Very similar to the way I make it, but I usually add a little flour to the onions once they've browned. This gives the soup a little more body. I also use Cognac, if I have it on hand, instead of the wine and vinegar. But either way, it makes a great dish. Thanks for sharing.


    This website uses cookies

    As a user in the EEA, your approval is needed on a few things. To provide a better website experience, uses cookies (and other similar technologies) and may collect, process, and share personal data. Please choose which areas of our service you consent to our doing so.

    For more information on managing or withdrawing consents and how we handle data, visit our Privacy Policy at:

    Show Details
    HubPages Device IDThis is used to identify particular browsers or devices when the access the service, and is used for security reasons.
    LoginThis is necessary to sign in to the HubPages Service.
    Google RecaptchaThis is used to prevent bots and spam. (Privacy Policy)
    AkismetThis is used to detect comment spam. (Privacy Policy)
    HubPages Google AnalyticsThis is used to provide data on traffic to our website, all personally identifyable data is anonymized. (Privacy Policy)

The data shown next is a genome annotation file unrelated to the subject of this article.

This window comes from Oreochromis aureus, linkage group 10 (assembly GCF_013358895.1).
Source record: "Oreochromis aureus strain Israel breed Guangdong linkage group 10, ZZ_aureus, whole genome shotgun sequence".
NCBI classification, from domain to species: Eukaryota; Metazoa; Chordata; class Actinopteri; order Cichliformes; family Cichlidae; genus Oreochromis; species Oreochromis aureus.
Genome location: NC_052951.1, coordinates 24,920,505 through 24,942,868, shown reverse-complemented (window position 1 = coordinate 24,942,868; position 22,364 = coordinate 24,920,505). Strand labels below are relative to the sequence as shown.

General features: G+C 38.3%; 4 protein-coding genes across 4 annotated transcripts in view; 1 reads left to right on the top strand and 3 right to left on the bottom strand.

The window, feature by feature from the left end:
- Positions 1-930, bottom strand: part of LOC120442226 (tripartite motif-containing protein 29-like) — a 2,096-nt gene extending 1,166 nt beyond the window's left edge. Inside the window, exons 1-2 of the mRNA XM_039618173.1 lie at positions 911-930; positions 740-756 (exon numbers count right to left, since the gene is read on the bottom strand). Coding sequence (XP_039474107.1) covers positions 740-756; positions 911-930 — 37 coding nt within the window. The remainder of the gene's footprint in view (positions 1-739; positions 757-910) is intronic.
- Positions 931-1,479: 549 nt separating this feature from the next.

HubPages Traffic PixelThis is used to collect data on traffic to articles and other pages on our site. Unless you are signed in to a HubPages account, all personally identifiable information is anonymized.
    Amazon Web ServicesThis is a cloud services platform that we used to host our service. (Privacy Policy)
    CloudflareThis is a cloud CDN service that we use to efficiently deliver files required for our service to operate such as javascript, cascading style sheets, images, and videos. (Privacy Policy)
    Google Hosted LibrariesJavascript software libraries such as jQuery are loaded at endpoints on the or domains, for performance and efficiency reasons. (Privacy Policy)
    Google Custom SearchThis is feature allows you to search the site. (Privacy Policy)
    Google MapsSome articles have Google Maps embedded in them. (Privacy Policy)
    Google ChartsThis is used to display charts and graphs on articles and the author center. (Privacy Policy)
    Google AdSense Host APIThis service allows you to sign up for or associate a Google AdSense account with HubPages, so that you can earn money from ads on your articles. No data is shared unless you engage with this feature. (Privacy Policy)